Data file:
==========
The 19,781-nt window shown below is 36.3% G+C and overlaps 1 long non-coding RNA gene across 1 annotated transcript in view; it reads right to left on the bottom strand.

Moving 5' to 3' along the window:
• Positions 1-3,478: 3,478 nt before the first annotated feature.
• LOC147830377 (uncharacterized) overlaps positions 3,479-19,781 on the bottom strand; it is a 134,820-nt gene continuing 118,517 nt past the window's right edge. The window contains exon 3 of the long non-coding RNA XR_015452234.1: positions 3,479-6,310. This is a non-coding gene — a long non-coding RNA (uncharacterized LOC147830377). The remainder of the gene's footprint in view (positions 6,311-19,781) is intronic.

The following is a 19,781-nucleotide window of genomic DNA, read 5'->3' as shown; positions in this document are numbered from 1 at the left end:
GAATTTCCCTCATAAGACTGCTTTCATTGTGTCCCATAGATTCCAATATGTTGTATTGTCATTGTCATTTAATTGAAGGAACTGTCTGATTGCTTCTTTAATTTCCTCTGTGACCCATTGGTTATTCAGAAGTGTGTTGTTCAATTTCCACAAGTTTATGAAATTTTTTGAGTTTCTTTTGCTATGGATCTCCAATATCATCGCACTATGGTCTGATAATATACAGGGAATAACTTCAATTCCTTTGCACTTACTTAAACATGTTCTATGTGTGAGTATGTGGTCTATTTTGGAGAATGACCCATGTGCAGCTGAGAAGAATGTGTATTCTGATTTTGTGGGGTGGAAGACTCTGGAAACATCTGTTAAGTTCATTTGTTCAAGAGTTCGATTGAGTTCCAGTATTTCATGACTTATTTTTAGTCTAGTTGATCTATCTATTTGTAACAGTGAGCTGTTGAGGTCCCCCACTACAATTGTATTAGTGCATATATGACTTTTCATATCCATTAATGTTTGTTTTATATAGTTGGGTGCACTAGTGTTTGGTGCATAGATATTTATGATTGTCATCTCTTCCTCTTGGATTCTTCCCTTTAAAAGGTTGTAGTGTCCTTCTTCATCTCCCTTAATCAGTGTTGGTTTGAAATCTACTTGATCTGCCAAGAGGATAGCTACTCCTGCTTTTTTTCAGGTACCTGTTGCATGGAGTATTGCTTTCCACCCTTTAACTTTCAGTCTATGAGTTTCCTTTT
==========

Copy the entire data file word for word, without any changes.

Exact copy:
The 19,781-nt window shown below is 36.3% G+C and overlaps 1 long non-coding RNA gene across 1 annotated transcript in view; it reads right to left on the bottom strand.

Moving 5' to 3' along the window:
• Positions 1-3,478: 3,478 nt before the first annotated feature.
• LOC147830377 (uncharacterized) overlaps positions 3,479-19,781 on the bottom strand; it is a 134,820-nt gene continuing 118,517 nt past the window's right edge. The window contains exon 3 of the long non-coding RNA XR_015452234.1: positions 3,479-6,310. This is a non-coding gene — a long non-coding RNA (uncharacterized LOC147830377). The remainder of the gene's footprint in view (positions 6,311-19,781) is intronic.

The following is a 19,781-nucleotide window of genomic DNA, read 5'->3' as shown; positions in this document are numbered from 1 at the left end:
GAATTTCCCTCATAAGACTGCTTTCATTGTGTCCCATAGATTCCAATATGTTGTATTGTCATTGTCATTTAATTGAAGGAACTGTCTGATTGCTTCTTTAATTTCCTCTGTGACCCATTGGTTATTCAGAAGTGTGTTGTTCAATTTCCACAAGTTTATGAAATTTTTTGAGTTTCTTTTGCTATGGATCTCCAATATCATCGCACTATGGTCTGATAATATACAGGGAATAACTTCAATTCCTTTGCACTTACTTAAACATGTTCTATGTGTGAGTATGTGGTCTATTTTGGAGAATGACCCATGTGCAGCTGAGAAGAATGTGTATTCTGATTTTGTGGGGTGGAAGACTCTGGAAACATCTGTTAAGTTCATTTGTTCAAGAGTTCGATTGAGTTCCAGTATTTCATGACTTATTTTTAGTCTAGTTGATCTATCTATTTGTAACAGTGAGCTGTTGAGGTCCCCCACTACAATTGTATTAGTGCATATATGACTTTTCATATCCATTAATGTTTGTTTTATATAGTTGGGTGCACTAGTGTTTGGTGCATAGATATTTATGATTGTCATCTCTTCCTCTTGGATTCTTCCCTTTAAAAGGTTGTAGTGTCCTTCTTCATCTCCCTTAATCAGTGTTGGTTTGAAATCTACTTGATCTGCCAAGAGGATAGCTACTCCTGCTTTTTTTCAGGTACCTGTTGCATGGAGTATTGCTTTCCACCCTTTAACTTTCAGTCTATGAGTTTCCTTTT